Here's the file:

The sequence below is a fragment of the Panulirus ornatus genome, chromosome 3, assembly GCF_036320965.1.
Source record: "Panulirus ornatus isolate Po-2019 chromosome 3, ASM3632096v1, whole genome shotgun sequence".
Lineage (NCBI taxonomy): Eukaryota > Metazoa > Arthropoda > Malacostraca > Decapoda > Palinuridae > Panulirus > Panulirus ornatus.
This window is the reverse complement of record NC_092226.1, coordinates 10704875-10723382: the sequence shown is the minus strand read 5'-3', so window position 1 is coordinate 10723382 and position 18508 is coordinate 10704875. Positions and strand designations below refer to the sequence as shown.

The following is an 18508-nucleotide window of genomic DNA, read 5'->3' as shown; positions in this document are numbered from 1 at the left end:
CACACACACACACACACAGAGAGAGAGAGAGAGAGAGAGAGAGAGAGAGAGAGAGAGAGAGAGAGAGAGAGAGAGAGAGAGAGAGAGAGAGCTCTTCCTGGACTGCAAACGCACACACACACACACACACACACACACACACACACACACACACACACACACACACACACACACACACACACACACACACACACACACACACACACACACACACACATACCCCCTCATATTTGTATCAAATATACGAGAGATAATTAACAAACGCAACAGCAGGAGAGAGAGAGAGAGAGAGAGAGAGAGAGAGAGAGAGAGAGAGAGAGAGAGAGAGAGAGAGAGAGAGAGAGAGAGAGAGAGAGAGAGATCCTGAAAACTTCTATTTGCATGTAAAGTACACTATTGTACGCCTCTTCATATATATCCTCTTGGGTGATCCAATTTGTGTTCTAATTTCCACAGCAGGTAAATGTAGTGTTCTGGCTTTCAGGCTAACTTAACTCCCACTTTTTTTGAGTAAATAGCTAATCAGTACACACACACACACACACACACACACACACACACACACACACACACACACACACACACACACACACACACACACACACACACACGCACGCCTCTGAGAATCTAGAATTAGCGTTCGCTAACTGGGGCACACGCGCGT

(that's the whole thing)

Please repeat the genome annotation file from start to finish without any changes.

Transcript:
The sequence below is a fragment of the Panulirus ornatus genome, chromosome 3, assembly GCF_036320965.1.
Source record: "Panulirus ornatus isolate Po-2019 chromosome 3, ASM3632096v1, whole genome shotgun sequence".
Lineage (NCBI taxonomy): Eukaryota > Metazoa > Arthropoda > Malacostraca > Decapoda > Palinuridae > Panulirus > Panulirus ornatus.
This window is the reverse complement of record NC_092226.1, coordinates 10704875-10723382: the sequence shown is the minus strand read 5'-3', so window position 1 is coordinate 10723382 and position 18508 is coordinate 10704875. Positions and strand designations below refer to the sequence as shown.

The following is an 18508-nucleotide window of genomic DNA, read 5'->3' as shown; positions in this document are numbered from 1 at the left end:
CACACACACACACACACAGAGAGAGAGAGAGAGAGAGAGAGAGAGAGAGAGAGAGAGAGAGAGAGAGAGAGAGAGAGAGAGAGAGAGAGAGCTCTTCCTGGACTGCAAACGCACACACACACACACACACACACACACACACACACACACACACACACACACACACACACACACACACACACACACACACACACACACACACACACACACACACACATACCCCCTCATATTTGTATCAAATATACGAGAGATAATTAACAAACGCAACAGCAGGAGAGAGAGAGAGAGAGAGAGAGAGAGAGAGAGAGAGAGAGAGAGAGAGAGAGAGAGAGAGAGAGAGAGAGAGAGAGAGAGAGAGAGATCCTGAAAACTTCTATTTGCATGTAAAGTACACTATTGTACGCCTCTTCATATATATCCTCTTGGGTGATCCAATTTGTGTTCTAATTTCCACAGCAGGTAAATGTAGTGTTCTGGCTTTCAGGCTAACTTAACTCCCACTTTTTTTGAGTAAATAGCTAATCAGTACACACACACACACACACACACACACACACACACACACACACACACACACACACACACACACACACACACACACACACACACACGCACGCCTCTGAGAATCTAGAATTAGCGTTCGCTAACTGGGGCACACGCGCGT